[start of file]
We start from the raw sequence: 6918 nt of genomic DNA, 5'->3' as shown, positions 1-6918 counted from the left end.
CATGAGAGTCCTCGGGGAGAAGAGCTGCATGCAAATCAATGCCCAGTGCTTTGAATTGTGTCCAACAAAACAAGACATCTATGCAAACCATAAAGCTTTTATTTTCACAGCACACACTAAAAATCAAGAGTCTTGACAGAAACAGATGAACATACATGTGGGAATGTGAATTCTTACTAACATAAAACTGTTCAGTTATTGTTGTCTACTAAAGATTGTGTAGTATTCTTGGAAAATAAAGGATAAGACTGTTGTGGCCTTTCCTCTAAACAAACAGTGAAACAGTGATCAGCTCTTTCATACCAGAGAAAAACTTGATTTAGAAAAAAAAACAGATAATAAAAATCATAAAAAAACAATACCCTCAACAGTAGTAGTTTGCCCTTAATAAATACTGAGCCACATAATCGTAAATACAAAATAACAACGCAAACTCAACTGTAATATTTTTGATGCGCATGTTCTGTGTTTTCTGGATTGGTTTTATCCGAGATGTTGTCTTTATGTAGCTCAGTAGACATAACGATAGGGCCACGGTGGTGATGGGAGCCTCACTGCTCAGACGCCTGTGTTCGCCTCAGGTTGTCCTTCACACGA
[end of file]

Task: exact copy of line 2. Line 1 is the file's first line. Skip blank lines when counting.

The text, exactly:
CATGAGAGTCCTCGGGGAGAAGAGCTGCATGCAAATCAATGCCCAGTGCTTTGAATTGTGTCCAACAAAACAAGACATCTATGCAAACCATAAAGCTTTTATTTTCACAGCACACACTAAAAATCAAGAGTCTTGACAGAAACAGATGAACATACATGTGGGAATGTGAATTCTTACTAACATAAAACTGTTCAGTTATTGTTGTCTACTAAAGATTGTGTAGTATTCTTGGAAAATAAAGGATAAGACTGTTGTGGCCTTTCCTCTAAACAAACAGTGAAACAGTGATCAGCTCTTTCATACCAGAGAAAAACTTGATTTAGAAAAAAAAACAGATAATAAAAATCATAAAAAAACAATACCCTCAACAGTAGTAGTTTGCCCTTAATAAATACTGAGCCACATAATCGTAAATACAAAATAACAACGCAAACTCAACTGTAATATTTTTGATGCGCATGTTCTGTGTTTTCTGGATTGGTTTTATCCGAGATGTTGTCTTTATGTAGCTCAGTAGACATAACGATAGGGCCACGGTGGTGATGGGAGCCTCACTGCTCAGACGCCTGTGTTCGCCTCAGGTTGTCCTTCACACGA